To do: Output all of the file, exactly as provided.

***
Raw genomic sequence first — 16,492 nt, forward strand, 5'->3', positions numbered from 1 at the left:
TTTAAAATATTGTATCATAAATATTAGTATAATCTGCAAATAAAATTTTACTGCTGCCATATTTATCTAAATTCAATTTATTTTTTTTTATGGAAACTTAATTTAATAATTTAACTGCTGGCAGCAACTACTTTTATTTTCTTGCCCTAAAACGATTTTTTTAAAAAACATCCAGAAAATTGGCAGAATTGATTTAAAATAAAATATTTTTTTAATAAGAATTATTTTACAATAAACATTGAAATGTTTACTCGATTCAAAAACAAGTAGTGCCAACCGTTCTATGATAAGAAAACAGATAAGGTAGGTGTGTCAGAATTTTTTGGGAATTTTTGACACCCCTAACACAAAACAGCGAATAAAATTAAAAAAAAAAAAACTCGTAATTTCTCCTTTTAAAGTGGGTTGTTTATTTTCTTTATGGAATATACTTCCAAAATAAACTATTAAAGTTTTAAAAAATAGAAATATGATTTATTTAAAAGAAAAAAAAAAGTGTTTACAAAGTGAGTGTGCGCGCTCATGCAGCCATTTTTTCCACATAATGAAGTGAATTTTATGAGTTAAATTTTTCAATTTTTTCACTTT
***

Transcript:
Raw genomic sequence first — 16,492 nt, forward strand, 5'->3', positions numbered from 1 at the left:
TTTAAAATATTGTATCATAAATATTAGTATAATCTGCAAATAAAATTTTACTGCTGCCATATTTATCTAAATTCAATTTATTTTTTTTTATGGAAACTTAATTTAATAATTTAACTGCTGGCAGCAACTACTTTTATTTTCTTGCCCTAAAACGATTTTTTTAAAAAACATCCAGAAAATTGGCAGAATTGATTTAAAATAAAATATTTTTTTAATAAGAATTATTTTACAATAAACATTGAAATGTTTACTCGATTCAAAAACAAGTAGTGCCAACCGTTCTATGATAAGAAAACAGATAAGGTAGGTGTGTCAGAATTTTTTGGGAATTTTTGACACCCCTAACACAAAACAGCGAATAAAATTAAAAAAAAAAAAACTCGTAATTTCTCCTTTTAAAGTGGGTTGTTTATTTTCTTTATGGAATATACTTCCAAAATAAACTATTAAAGTTTTAAAAAATAGAAATATGATTTATTTAAAAGAAAAAAAAAAGTGTTTACAAAGTGAGTGTGCGCGCTCATGCAGCCATTTTTTCCACATAATGAAGTGAATTTTATGAGTTAAATTTTTCAATTTTTTCACTTT